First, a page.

Sat. Oct 1st, 2022
Heavily armed men in body armor stand behind a van.
enlarge A police SWAT team at work.

Yet another armed police force has been deployed on yet another unsuspecting victim, such as the recently crowned Fortnite world champion took a break from a live stream to deal with a swatting incident at his own front door.

Kotaku Reports Kyle “Bugha” Giersdorf Was Streaming Fortnite game late on Sunday when he abruptly left his desk and left the game while the live stream was still running. Cause? His father came to tell him that armed police were at the door.

Fortunately, Bugha returned to the stream unharmed a few minutes later. “That was definitely a new one,” it sounds on a recording of the stream. “I’ve been hit.”

The relatively quick and peaceful resolution of the problem was due in part to sheer luck. “I was lucky because that one officer, yes, he lives near us,” Bugha explained on the stream.

Bugha won $3 million for his first-place finish in the first-ever Fortnite World Cup in July and even appeared on The Tonight Show to talk to host Jimmy Fallon about his win. He is also all 16 years old, so his parents were also involved in a threat against him, whose personal information may have been easy to find.

“Swatting” occurs when someone makes a fake emergency call to a police department, hoping to mobilize an emergency response (i.e. a SWAT team) to the victim’s home. Bugha was lucky that the agents responding to his address were in the mood to ask questions first.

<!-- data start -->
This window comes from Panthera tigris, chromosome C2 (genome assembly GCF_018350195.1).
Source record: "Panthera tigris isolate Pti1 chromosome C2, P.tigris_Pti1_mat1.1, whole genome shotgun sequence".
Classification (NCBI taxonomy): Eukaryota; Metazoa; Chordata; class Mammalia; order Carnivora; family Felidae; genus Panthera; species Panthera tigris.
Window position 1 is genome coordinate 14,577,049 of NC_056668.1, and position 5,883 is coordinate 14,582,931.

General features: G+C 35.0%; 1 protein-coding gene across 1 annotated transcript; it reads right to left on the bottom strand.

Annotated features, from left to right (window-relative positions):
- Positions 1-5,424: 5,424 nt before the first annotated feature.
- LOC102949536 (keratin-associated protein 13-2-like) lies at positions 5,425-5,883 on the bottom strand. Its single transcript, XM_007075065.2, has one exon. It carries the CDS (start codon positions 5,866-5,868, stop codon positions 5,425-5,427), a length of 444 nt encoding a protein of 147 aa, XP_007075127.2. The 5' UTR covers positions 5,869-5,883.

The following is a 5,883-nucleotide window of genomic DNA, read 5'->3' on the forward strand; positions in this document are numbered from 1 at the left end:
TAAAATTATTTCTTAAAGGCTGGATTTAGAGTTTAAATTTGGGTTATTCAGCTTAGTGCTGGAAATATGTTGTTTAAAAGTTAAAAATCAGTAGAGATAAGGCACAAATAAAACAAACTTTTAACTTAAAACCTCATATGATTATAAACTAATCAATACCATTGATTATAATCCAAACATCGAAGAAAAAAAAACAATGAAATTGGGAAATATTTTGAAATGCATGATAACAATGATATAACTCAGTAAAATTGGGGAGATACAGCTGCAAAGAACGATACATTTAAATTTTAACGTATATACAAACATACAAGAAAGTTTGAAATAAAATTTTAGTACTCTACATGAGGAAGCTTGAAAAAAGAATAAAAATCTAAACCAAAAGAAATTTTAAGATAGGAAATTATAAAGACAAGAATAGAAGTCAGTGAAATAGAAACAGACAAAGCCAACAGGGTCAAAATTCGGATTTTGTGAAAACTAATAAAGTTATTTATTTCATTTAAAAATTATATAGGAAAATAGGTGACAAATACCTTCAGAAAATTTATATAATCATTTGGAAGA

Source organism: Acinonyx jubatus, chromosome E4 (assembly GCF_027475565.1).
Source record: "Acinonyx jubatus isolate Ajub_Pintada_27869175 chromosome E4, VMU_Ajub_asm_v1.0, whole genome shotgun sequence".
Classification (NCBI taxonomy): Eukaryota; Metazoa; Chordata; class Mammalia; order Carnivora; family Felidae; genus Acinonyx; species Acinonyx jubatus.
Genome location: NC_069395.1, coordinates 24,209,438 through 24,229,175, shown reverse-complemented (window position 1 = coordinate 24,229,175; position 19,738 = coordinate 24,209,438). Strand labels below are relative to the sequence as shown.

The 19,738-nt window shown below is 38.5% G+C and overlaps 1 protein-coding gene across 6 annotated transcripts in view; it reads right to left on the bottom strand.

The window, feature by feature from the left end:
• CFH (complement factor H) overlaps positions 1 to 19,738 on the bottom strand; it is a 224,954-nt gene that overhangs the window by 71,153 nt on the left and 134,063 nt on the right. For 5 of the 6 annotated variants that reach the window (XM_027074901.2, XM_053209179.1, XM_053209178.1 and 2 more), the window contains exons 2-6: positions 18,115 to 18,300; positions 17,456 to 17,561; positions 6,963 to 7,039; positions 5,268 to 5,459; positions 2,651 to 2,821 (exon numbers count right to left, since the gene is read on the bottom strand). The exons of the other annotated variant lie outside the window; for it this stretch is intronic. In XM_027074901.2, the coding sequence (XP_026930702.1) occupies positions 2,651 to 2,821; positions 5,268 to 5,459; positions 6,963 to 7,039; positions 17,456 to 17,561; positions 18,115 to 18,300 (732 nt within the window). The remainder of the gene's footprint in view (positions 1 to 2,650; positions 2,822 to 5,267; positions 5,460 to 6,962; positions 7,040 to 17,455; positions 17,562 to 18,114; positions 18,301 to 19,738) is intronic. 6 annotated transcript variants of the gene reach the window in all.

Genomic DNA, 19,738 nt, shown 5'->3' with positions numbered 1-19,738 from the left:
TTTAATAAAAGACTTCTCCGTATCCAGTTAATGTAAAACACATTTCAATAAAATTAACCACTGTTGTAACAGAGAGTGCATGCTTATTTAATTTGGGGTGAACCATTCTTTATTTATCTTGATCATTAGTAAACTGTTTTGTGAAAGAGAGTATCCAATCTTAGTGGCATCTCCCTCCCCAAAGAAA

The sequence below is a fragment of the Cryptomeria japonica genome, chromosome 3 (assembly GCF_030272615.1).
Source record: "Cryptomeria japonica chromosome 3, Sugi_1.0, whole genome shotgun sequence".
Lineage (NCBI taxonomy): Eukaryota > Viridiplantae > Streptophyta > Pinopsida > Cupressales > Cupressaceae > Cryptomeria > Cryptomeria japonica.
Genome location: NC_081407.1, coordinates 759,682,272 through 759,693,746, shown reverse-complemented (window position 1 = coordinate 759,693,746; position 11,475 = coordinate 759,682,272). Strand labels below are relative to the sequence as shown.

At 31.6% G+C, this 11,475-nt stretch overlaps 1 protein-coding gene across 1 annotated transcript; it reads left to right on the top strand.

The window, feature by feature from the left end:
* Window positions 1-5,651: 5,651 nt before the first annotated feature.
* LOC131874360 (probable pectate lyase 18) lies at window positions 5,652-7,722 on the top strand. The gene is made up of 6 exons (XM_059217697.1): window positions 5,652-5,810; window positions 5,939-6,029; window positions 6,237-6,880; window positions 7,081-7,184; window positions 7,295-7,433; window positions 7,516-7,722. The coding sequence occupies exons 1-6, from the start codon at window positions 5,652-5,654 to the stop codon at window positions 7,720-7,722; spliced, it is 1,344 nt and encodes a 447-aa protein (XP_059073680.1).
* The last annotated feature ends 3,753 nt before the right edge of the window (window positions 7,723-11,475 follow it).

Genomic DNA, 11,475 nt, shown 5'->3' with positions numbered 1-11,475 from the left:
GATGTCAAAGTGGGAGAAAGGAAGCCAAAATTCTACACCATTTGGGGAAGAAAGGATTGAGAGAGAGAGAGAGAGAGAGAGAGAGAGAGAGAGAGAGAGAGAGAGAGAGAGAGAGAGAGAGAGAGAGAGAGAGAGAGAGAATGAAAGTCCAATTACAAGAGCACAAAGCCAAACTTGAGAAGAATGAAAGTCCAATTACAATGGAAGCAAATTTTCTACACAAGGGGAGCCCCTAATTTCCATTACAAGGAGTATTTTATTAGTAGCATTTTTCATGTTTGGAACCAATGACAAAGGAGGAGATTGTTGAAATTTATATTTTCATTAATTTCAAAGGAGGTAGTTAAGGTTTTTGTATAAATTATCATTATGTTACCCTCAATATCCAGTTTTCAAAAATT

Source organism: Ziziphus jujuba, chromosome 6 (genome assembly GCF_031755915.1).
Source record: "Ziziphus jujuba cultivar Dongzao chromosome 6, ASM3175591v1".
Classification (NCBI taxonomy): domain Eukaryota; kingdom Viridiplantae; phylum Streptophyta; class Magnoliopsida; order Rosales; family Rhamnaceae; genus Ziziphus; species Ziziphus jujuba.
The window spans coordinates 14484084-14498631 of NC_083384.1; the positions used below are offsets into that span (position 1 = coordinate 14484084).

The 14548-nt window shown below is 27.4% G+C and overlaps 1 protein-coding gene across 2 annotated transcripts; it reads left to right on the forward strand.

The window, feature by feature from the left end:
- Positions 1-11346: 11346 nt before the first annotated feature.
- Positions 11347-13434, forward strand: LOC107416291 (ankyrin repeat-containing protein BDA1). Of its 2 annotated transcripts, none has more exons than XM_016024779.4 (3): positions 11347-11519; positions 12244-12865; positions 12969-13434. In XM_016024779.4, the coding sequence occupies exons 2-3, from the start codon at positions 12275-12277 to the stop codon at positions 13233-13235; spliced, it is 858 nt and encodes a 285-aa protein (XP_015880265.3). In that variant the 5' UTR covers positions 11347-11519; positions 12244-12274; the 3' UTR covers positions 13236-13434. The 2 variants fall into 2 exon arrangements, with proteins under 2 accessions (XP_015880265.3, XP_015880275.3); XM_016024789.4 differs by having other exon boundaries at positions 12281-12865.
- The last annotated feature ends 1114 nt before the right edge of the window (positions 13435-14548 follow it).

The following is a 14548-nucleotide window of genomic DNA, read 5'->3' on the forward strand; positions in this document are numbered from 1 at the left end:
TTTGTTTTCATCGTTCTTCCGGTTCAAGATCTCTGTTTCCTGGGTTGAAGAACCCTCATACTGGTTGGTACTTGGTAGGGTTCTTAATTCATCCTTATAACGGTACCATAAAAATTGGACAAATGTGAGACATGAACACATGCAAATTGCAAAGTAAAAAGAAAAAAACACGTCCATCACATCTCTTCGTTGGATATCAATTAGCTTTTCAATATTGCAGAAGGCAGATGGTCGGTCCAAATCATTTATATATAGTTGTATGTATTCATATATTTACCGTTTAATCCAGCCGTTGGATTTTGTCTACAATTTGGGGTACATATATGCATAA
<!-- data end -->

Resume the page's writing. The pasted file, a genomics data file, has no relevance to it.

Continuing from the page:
not so happy

Not all slapping victims are so lucky, as US police are heavily armed, increasingly fully militarized, and often all too willing to fire. At least 544 people have been shot dead by police across the country so far in 2019, according to a Washington Post database.

Bugha is far from the first player to be targeted, especially when he’s livestreaming for everyone to see. A Kansas man named Andrew Finch was killed in a swatting event in 2017, although he was not the intended target. The police came to his home to investigate false reports of a hostage situation. The man behind the hoax call was sentenced to 20 years in prison earlier this year for his role in Finch’s death.

Also earlier this year, a 17-year-old in Ohio was charged with 73 counts related to his posting of dozens of hoax-swatting calls to state police.

The unfortunate trend is on the rise. The Seattle Police Department launched an anti-swatting initiative in 2018, with an accompanying public service announcement asking live streamers and other heavy tech users who may be targeted to proactively sign up so 911 operators can keep their can compare name with a known list.

By akfire1

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